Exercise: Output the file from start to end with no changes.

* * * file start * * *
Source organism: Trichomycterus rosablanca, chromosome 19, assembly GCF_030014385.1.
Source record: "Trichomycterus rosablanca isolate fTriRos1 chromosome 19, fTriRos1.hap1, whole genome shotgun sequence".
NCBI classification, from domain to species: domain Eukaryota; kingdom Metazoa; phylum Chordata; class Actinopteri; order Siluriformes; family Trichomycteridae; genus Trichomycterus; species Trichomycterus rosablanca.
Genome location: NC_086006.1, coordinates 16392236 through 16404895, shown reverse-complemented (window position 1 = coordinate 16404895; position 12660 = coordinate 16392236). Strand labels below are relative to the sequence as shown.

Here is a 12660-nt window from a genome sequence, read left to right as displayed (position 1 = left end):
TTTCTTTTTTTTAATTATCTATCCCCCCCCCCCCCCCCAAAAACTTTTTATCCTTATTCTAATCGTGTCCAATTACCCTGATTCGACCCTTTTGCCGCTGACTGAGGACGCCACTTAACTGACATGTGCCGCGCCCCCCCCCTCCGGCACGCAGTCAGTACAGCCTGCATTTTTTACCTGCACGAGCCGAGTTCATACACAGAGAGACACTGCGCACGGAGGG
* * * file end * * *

Source organism: Trichomycterus rosablanca, chromosome 19, assembly GCF_030014385.1.
Source record: "Trichomycterus rosablanca isolate fTriRos1 chromosome 19, fTriRos1.hap1, whole genome shotgun sequence".
NCBI classification, from domain to species: domain Eukaryota; kingdom Metazoa; phylum Chordata; class Actinopteri; order Siluriformes; family Trichomycteridae; genus Trichomycterus; species Trichomycterus rosablanca.
Genome location: NC_086006.1, coordinates 16392236 through 16404895, shown reverse-complemented (window position 1 = coordinate 16404895; position 12660 = coordinate 16392236). Strand labels below are relative to the sequence as shown.

Here is a 12660-nt window from a genome sequence, read left to right as displayed (position 1 = left end):
TTTCTTTTTTTTAATTATCTATCCCCCCCCCCCCCCCCAAAAACTTTTTATCCTTATTCTAATCGTGTCCAATTACCCTGATTCGACCCTTTTGCCGCTGACTGAGGACGCCACTTAACTGACATGTGCCGCGCCCCCCCCCTCCGGCACGCAGTCAGTACAGCCTGCATTTTTTACCTGCACGAGCCGAGTTCATACACAGAGAGACACTGCGCACGGAGGG